There was cross-site training where key crew members went from Kabil to Kuantan in order to learn about the MLPP application process; from Kuantan to Orkanger (Norway) for injection moulded polypropylene familiarisation’ and also from Kuantan to Kabil for the use of reach stackers. Both sites had specialist extrusion engineers hired to oversee the MLPP application process plus great support from the process improvement engineers dedicated to each process.
Table 1. Total combined figures of Shawcor’s
mentioned projects
Peak workforce 3600
Man hours worked 13 200 000
Total plant shifts 7300
HSE: fatalities/serious incidents 0/1
HSE: lost work case frequency 0.3 per million manhours
Joints processed 110 000
Total pipe movements 4 800 000
Tonnage in/out 1 725 000
Number of pipe vessels received 119
  • Global support
    The site management teams were strengthened with the arrival of several experienced workers from other Shawcor facilities. Fortunately for Asia-Pacific, some large facilities – like Leith – were able to lend their expertise to assist in a variety of functions including project management, quality,
    production supervision and HSE.
    Shawcor’s corporate divisions also provided heavyweight assistance primarily with engineering, and the Shawcor manufacturing systems provided an array of process improvement techniques. Additionally, the corporate research and development laboratory in Toronto (Canada) had backed up regional technical resources with their expert advice (which was where some of the simulated service tests were conducted).
  • Accreditation of site laboratory to ISO 17025
    One of the contracts required all QC testing to be performed to ISO 17025 to ensure impartial, unbiased results. A section of the Kabil laboratory was modified for controlled access and laboratory management and procedures developed to comply with the standard. Finally, staff were trained and vetted to gain the accreditation within nine months. The polymer laboratory in Kuantan was also accredited to ISO17025 in June 2013 in time for production.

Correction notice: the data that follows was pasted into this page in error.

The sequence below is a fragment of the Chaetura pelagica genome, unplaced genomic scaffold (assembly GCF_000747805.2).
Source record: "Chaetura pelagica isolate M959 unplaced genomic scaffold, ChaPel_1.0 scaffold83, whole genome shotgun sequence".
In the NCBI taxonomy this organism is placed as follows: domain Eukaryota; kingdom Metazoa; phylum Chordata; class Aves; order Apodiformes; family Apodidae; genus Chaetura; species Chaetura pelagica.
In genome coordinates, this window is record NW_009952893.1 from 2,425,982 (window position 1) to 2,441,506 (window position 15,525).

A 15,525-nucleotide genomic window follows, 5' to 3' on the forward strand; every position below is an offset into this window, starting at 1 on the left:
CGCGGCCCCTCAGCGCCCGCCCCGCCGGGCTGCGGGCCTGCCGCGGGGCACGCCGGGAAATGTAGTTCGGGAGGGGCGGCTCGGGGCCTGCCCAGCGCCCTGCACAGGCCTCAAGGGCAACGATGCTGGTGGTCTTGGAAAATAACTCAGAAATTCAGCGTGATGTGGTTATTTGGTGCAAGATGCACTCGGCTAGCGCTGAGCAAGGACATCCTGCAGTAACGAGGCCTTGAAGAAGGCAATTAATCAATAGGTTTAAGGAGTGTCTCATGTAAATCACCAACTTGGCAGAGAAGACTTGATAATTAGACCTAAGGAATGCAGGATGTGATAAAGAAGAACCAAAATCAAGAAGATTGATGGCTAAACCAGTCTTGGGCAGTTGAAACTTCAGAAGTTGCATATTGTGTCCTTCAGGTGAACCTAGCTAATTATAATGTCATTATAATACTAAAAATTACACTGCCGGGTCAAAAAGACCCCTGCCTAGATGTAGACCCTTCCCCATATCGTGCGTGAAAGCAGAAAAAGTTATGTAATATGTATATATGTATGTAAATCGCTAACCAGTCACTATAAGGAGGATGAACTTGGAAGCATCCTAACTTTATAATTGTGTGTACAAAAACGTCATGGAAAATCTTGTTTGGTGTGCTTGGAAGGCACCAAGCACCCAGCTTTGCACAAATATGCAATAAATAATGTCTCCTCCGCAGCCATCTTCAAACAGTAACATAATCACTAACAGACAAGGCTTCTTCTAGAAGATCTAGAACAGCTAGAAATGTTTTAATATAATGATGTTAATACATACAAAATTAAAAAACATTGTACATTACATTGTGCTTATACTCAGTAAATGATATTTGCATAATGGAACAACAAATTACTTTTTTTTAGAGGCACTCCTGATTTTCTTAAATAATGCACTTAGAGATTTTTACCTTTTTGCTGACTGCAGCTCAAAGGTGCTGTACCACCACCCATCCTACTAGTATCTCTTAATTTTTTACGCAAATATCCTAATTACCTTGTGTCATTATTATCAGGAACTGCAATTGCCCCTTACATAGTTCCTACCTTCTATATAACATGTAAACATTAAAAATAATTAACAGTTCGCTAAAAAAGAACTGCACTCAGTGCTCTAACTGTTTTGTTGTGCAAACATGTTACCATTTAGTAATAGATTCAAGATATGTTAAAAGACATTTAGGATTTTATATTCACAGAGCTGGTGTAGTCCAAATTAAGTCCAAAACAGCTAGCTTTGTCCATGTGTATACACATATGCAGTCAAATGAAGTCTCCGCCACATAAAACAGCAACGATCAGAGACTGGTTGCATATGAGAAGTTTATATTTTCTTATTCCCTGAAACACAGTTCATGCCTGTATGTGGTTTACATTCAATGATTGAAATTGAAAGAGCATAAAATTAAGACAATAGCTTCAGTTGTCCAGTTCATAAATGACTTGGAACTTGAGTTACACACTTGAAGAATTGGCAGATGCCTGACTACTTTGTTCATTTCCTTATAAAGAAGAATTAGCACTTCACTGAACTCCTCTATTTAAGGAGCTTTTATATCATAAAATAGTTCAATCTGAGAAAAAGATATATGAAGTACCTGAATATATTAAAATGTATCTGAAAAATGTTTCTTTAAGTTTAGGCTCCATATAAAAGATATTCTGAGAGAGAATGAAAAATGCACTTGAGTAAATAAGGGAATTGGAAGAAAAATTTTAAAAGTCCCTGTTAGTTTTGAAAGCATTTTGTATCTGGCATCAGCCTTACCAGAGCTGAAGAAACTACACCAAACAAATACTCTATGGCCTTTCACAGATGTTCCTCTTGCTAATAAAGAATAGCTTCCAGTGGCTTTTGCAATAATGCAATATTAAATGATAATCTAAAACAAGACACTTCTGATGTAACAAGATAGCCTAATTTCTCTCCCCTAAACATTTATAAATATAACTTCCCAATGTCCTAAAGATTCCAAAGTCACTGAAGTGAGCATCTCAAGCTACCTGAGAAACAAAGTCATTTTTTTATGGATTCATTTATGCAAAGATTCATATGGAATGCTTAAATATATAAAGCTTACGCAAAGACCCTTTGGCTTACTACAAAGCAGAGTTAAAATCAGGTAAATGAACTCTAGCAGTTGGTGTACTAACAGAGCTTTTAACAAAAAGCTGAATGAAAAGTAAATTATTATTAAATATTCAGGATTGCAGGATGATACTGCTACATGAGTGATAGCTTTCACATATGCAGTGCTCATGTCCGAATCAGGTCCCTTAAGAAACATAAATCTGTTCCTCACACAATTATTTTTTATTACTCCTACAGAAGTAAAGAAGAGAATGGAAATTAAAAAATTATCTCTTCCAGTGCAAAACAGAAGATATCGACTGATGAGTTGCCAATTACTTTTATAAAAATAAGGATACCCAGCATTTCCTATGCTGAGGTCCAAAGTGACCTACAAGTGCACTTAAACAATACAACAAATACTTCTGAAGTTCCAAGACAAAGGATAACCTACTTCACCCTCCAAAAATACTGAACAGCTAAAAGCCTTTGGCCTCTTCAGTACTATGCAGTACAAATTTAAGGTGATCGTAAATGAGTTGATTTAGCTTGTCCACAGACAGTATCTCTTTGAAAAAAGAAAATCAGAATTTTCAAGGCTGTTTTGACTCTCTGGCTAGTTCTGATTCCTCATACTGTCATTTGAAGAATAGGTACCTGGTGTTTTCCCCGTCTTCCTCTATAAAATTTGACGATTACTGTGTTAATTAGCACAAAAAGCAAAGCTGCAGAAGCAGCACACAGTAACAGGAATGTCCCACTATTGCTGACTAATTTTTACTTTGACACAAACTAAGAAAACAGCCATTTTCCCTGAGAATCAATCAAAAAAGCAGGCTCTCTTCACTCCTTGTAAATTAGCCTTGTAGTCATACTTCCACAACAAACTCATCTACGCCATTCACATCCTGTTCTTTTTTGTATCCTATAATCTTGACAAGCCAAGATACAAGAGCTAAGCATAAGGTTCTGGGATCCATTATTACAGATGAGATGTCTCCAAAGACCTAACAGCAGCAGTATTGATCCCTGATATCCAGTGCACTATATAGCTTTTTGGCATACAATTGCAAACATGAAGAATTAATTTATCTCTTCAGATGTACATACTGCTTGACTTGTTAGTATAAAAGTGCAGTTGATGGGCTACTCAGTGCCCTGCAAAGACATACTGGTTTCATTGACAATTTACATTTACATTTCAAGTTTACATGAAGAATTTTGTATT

• Preservation
    Due to the size of the projects, Shawcor knew that the MLPP insulated pipes would be stored onsite for a lengthy period, certainly for 12 months or more. To mitigate and reduce chances of coating protected surfaces deteriorating over an extended period of storage, preservation measures were implemented at the coating ends by covering them with the company’s End Seal Tape, and thus, preventing moisture from reaching the epoxy primer and reducing its bond to steel. Loading pipe vessels The trunkline load out campaigns were very intense, for example Wheatstone required a minimum 600 joints per 24 hrs and for Ichthys a minimum of 350 joints per 24 hrs.
    Both projects loaded out without major issues and on time with loadout rates of up to 750 joints per 24 hrs being achieved. The projects were subjected to very strict Australian quarantine regulations, which required all pipes to be high pressure, washed internally and externally at load out.

DSC02186.jpgCross-site training of MLPP application process.

After the storm

A conventional storm normally blows itself out after three or four days. This particular storm gave Shawcor two years of intense activity. The flexibility in scheduling work between the two sites, and the ability to draw in resources from multiple areas of the company, were crucial to gaining a successful outcome for the company and – more importantly – for its customers showing Shawcor capabilities to execute major projects in any location around the world. Now, even in these much quieter times, the company can look forward to facing more storms like this with confidence.

A Perfect Storm 

Topic Highlights:

This article covers Shawcor's capabilities to execute major projects around the world and focuses on Shawcor's ability to draw in resources from multiple areas of the company to deliver outstanding results for it's cutomers.

Download Full Article: 


Most Popular Posts


Related Links